I’ve written a lot about the Jewish scene in Krakow over the years— the “virtually Jewish” side of both homage to and nostalgic exploitation of the past—but also the new Jewish life. (See, for example, my long piece in Moment Magazine where I view the city, the scene, and the changes I’ve seen over the past 20-some years).
New York Jewish Week now runs a long piece by Steve Lipman that provides a good look at some of what’s been going on, focusing on the activities of the JCC, founded in 2008. Steve writes:
Poland’s former capital, Krakow is a natural magnet, he says — Poles come because of the city’s open, cosmopolitan nature; visitors, because of nearby Auschwitz.
At the first-night seder I conducted last week — using supplies donated by J. Levine Books & Judaica, in Manhattan, and by local friends Lisa Levy, Michael Wittert and Debby Caplan — the chairs were filled with singles and young families, children and Holocaust survivors, American college students and tourists from several foreign countries.
Unlike the participants at the seders in many other Polish cities, most of the Polish natives at the JCC seder seemed familiar with the Haggadah’s reading and rituals, thanks to the seders the institution has hosted in recent years. As a sign of the growth of Jewish resources here, other seders took place this year under the auspices of Chabad, the Reform movement, and Rabbi Boaz Pash, an emissary of the Shavei Israel outreach organization.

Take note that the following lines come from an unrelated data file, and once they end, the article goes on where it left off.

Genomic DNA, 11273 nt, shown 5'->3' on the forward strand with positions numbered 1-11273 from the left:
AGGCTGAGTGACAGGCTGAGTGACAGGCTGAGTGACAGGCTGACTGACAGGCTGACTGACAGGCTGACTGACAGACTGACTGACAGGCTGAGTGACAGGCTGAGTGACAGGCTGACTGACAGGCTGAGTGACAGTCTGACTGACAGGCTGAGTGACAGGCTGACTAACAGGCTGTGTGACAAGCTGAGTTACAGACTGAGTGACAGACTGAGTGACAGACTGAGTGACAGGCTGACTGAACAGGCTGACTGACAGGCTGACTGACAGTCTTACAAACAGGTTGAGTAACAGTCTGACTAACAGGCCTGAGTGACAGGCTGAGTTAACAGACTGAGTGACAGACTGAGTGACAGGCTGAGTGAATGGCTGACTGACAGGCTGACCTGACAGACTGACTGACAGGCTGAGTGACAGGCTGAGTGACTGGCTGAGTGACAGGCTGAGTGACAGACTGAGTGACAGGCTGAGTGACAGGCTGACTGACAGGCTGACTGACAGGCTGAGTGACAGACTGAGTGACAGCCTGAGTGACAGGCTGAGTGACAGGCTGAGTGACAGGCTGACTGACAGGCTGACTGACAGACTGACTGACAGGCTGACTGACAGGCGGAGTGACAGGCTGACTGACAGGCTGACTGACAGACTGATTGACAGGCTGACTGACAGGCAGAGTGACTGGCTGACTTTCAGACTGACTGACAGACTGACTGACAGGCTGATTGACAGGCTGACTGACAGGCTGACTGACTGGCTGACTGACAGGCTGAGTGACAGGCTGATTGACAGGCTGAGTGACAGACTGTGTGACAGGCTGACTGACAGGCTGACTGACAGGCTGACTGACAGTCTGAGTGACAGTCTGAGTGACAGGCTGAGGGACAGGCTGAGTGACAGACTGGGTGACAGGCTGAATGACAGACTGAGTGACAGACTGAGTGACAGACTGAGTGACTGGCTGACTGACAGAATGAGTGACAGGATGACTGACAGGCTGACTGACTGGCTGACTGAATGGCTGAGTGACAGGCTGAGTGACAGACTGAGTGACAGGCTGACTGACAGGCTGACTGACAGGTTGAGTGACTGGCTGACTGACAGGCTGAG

The JCC was initiated by Prince Charles, who during a visit to Krakow a decade ago, was moved by a meeting with aging Holocaust survivors and asked what the Jewish community needed. A senior center, he was told. Officials of World Jewish Relief, headquartered in London, suggested that a facility serving the entire Jewish community would be more worthwhile. In April 2008, with the Prince in attendance, the JCC, largely funded by WJR and the American Jewish Joint Distribution Committee, opened its doors.
Lipman highlights the wonderful 7@Night event that debuted last June —when all seven of the synagogues and former synagogues in the old Jewish quarter, Kazimierz, were open to the public and hosted programs that illustrated contemporary—not nostalgic—Jewish culture.
More links, photos, stories and blog archive from 2008 at http://jewish-heritage-travel.blogspot.com
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